This study looks at the MBDP from two unique angles. The first involves the use of the NETS data and our tracking of state subsidized MBDP grant and loan recipients. The second involves a different dataset that the authors constructed based on information about companies interested in the MBDP program.
Some firms may contact the MEDC with a general interest in subsidies and get directed from there toward an MBDP incentive. Others companies, though, may have a specific interest in the MBDP. Regardless, those who end up working toward obtaining an MBDP grant and either dropped out or were denied early, or who were ultimately approved but did not accept or earn their incentive, are part of our second database. This more narrowly focused performance measurement should add additional insight into the efficacy of the program.
If the MEDC thought candidates offered projects worthy of assistance and steered them toward an MBDP subsidy, how did those who ultimately did not get approved, or who were approved but failed to collect or win subsidies perform compared to those who actually received an MBDP subsidy?
Other Michigan Business Tax Credits: This category of incentives involves business tax credits that were approved by the same board that authorized the MEGA credits. They were “designed to advance new industries with the potential for significant growth,” according to the MEDC.
These included refundable tax credits against the Michigan Business Tax for such things as research and development of batteries, defense contracting and technology for “photovoltaic energy, photovoltaic systems, and other photovoltaic technology.” There was also an Anchor Jobs Credit targeted at high technology companies “to influence their suppliers and customers to move to Michigan.” All of these credits were refundable, which permits a company to receive a cash subsidy if the size of the credit exceeds its actual tax liability.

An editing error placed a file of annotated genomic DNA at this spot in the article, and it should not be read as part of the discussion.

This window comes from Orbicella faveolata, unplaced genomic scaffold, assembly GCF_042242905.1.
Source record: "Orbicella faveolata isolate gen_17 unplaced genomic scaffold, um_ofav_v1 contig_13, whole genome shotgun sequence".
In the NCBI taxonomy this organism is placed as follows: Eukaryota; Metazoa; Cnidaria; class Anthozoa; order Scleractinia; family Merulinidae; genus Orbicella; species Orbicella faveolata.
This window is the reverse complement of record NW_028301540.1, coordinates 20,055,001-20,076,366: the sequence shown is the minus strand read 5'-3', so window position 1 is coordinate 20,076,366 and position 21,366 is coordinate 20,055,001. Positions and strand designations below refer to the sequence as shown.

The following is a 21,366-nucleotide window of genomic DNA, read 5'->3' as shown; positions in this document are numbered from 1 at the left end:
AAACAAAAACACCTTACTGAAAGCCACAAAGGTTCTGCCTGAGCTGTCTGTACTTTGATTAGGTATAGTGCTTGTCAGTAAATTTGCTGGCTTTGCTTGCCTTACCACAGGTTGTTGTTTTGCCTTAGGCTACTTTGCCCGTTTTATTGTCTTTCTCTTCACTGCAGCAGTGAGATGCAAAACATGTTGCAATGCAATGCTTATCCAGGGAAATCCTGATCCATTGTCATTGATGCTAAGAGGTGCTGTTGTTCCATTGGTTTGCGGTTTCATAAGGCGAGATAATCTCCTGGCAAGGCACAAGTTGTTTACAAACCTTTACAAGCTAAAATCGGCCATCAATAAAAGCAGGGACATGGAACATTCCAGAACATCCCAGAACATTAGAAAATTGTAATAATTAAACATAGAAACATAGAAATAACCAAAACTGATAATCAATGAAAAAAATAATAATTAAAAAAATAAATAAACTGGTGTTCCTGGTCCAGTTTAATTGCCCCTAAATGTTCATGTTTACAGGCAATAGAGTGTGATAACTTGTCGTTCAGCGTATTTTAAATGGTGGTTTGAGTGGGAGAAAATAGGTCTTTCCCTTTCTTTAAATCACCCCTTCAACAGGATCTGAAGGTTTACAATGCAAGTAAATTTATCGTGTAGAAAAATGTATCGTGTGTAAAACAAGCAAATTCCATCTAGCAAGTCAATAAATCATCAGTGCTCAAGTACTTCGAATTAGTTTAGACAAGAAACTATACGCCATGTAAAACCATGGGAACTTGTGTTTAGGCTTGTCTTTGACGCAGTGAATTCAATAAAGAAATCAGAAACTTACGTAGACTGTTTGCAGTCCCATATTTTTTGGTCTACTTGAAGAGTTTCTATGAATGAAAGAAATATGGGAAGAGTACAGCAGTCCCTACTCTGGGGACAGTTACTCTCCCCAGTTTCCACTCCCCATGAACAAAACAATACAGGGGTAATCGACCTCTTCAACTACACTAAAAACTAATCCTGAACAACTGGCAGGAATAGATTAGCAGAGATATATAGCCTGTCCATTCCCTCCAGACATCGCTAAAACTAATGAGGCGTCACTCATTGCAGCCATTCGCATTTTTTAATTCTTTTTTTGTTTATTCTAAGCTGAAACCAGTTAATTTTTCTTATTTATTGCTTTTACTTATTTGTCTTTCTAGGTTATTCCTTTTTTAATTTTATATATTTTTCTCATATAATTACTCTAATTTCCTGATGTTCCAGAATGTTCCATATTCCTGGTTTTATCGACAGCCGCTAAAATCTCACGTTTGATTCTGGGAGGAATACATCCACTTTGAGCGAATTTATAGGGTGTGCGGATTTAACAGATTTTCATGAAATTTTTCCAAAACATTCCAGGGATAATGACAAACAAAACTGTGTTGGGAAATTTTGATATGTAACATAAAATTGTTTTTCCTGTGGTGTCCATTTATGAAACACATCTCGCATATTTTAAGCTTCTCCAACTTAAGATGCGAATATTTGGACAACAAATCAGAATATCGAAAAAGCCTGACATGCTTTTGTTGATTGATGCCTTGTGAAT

Private Activity Bonds: This is the current name for state efforts to encourage financing for large economic development projects, through bonds offered to private, for-profit firms. Past state reports referred to these as tax-exempt bonds, industrial revenue bonds or industrial development revenue bonds.
Renaissance Zones: Renaissance Zones are typically geographic areas selected for special tax treatment. The first zones were created in 1996 and provided “nearly tax-free zones within regions for any business or resident presently in or moving into a zone for a period of 15 years. There are today different types of RZs in Michigan, and some — such as agricultural processing renaissance zones — are drawn around a single enterprise. There are also other zones for forest products processing, renewable energy and a “Tool and Die Renaissance Recovery Zone.”
Seed Capital Program: The state’s Seed Capital Program was a creature of the 1980s and was designed “to finance the business pre-start-up stage that exists after having a good idea for a product and before producing the product.” According to the Senate Fiscal Agency’s 1989 report on Michigan Strategic Fund activities, $8 million was approved for the program. It invested in funds that then took equity stakes in private, for-profit firms.
[*] Fax from Mark Morante of the Michigan Jobs Commission to State Rep. Greg Kaza regarding a $1 million state loan to the now-defunct Vixen Motor Company.